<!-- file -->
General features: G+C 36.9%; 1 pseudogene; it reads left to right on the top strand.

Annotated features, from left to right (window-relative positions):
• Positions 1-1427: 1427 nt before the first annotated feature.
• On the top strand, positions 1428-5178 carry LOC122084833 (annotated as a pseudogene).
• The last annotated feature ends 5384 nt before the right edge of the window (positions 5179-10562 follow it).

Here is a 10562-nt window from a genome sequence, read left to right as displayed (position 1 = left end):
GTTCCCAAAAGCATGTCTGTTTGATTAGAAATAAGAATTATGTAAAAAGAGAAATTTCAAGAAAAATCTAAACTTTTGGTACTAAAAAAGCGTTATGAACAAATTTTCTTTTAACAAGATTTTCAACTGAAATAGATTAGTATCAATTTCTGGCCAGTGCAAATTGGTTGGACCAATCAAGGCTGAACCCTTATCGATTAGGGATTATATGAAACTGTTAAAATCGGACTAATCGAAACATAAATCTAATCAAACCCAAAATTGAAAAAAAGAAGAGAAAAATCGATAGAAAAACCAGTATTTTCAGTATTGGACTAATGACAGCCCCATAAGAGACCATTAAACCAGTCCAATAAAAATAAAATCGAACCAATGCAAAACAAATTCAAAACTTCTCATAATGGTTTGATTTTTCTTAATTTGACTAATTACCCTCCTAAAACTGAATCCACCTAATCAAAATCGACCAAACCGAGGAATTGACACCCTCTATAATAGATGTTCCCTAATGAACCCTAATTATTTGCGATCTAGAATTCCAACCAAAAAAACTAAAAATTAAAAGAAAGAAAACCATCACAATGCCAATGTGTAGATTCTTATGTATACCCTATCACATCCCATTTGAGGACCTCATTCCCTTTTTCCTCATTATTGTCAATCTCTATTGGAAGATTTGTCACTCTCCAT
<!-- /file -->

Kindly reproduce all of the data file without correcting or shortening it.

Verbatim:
General features: G+C 36.9%; 1 pseudogene; it reads left to right on the top strand.

Annotated features, from left to right (window-relative positions):
• Positions 1-1427: 1427 nt before the first annotated feature.
• On the top strand, positions 1428-5178 carry LOC122084833 (annotated as a pseudogene).
• The last annotated feature ends 5384 nt before the right edge of the window (positions 5179-10562 follow it).

Here is a 10562-nt window from a genome sequence, read left to right as displayed (position 1 = left end):
GTTCCCAAAAGCATGTCTGTTTGATTAGAAATAAGAATTATGTAAAAAGAGAAATTTCAAGAAAAATCTAAACTTTTGGTACTAAAAAAGCGTTATGAACAAATTTTCTTTTAACAAGATTTTCAACTGAAATAGATTAGTATCAATTTCTGGCCAGTGCAAATTGGTTGGACCAATCAAGGCTGAACCCTTATCGATTAGGGATTATATGAAACTGTTAAAATCGGACTAATCGAAACATAAATCTAATCAAACCCAAAATTGAAAAAAAGAAGAGAAAAATCGATAGAAAAACCAGTATTTTCAGTATTGGACTAATGACAGCCCCATAAGAGACCATTAAACCAGTCCAATAAAAATAAAATCGAACCAATGCAAAACAAATTCAAAACTTCTCATAATGGTTTGATTTTTCTTAATTTGACTAATTACCCTCCTAAAACTGAATCCACCTAATCAAAATCGACCAAACCGAGGAATTGACACCCTCTATAATAGATGTTCCCTAATGAACCCTAATTATTTGCGATCTAGAATTCCAACCAAAAAAACTAAAAATTAAAAGAAAGAAAACCATCACAATGCCAATGTGTAGATTCTTATGTATACCCTATCACATCCCATTTGAGGACCTCATTCCCTTTTTCCTCATTATTGTCAATCTCTATTGGAAGATTTGTCACTCTCCAT